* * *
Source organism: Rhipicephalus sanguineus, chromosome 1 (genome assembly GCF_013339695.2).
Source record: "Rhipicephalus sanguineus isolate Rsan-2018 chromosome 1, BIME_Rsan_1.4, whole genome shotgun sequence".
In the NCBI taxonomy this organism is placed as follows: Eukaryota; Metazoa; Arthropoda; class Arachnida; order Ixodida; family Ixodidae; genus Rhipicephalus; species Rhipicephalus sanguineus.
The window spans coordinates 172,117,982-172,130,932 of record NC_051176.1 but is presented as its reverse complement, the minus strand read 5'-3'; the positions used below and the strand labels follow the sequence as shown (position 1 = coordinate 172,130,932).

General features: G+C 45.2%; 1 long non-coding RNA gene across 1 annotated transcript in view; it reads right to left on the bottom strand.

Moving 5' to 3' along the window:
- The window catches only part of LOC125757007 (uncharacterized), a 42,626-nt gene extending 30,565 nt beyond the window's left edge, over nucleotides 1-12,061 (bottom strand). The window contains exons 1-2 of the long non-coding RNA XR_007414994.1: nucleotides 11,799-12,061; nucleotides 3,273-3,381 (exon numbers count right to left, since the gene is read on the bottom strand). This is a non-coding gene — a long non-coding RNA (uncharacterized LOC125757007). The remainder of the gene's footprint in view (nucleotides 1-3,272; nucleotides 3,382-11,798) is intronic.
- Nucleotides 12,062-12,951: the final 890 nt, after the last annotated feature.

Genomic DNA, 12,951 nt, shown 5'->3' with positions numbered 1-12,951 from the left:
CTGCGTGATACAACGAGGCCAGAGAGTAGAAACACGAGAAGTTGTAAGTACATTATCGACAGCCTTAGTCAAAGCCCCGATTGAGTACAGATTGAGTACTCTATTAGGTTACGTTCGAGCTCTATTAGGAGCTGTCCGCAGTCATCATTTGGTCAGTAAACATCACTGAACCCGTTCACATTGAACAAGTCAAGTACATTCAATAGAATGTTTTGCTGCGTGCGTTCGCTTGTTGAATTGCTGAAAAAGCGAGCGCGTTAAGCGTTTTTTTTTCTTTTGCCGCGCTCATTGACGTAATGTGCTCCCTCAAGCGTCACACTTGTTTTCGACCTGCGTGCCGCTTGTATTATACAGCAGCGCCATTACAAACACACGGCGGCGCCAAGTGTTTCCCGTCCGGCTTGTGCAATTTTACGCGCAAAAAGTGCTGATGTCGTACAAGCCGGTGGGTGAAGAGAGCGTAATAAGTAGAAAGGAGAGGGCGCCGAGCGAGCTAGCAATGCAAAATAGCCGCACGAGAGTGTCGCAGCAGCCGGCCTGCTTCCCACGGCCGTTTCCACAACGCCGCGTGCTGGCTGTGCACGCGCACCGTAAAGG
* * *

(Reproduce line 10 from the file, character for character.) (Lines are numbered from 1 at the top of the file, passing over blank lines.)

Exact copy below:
CTGCGTGATACAACGAGGCCAGAGAGTAGAAACACGAGAAGTTGTAAGTACATTATCGACAGCCTTAGTCAAAGCCCCGATTGAGTACAGATTGAGTACTCTATTAGGTTACGTTCGAGCTCTATTAGGAGCTGTCCGCAGTCATCATTTGGTCAGTAAACATCACTGAACCCGTTCACATTGAACAAGTCAAGTACATTCAATAGAATGTTTTGCTGCGTGCGTTCGCTTGTTGAATTGCTGAAAAAGCGAGCGCGTTAAGCGTTTTTTTTTCTTTTGCCGCGCTCATTGACGTAATGTGCTCCCTCAAGCGTCACACTTGTTTTCGACCTGCGTGCCGCTTGTATTATACAGCAGCGCCATTACAAACACACGGCGGCGCCAAGTGTTTCCCGTCCGGCTTGTGCAATTTTACGCGCAAAAAGTGCTGATGTCGTACAAGCCGGTGGGTGAAGAGAGCGTAATAAGTAGAAAGGAGAGGGCGCCGAGCGAGCTAGCAATGCAAAATAGCCGCACGAGAGTGTCGCAGCAGCCGGCCTGCTTCCCACGGCCGTTTCCACAACGCCGCGTGCTGGCTGTGCACGCGCACCGTAAAGG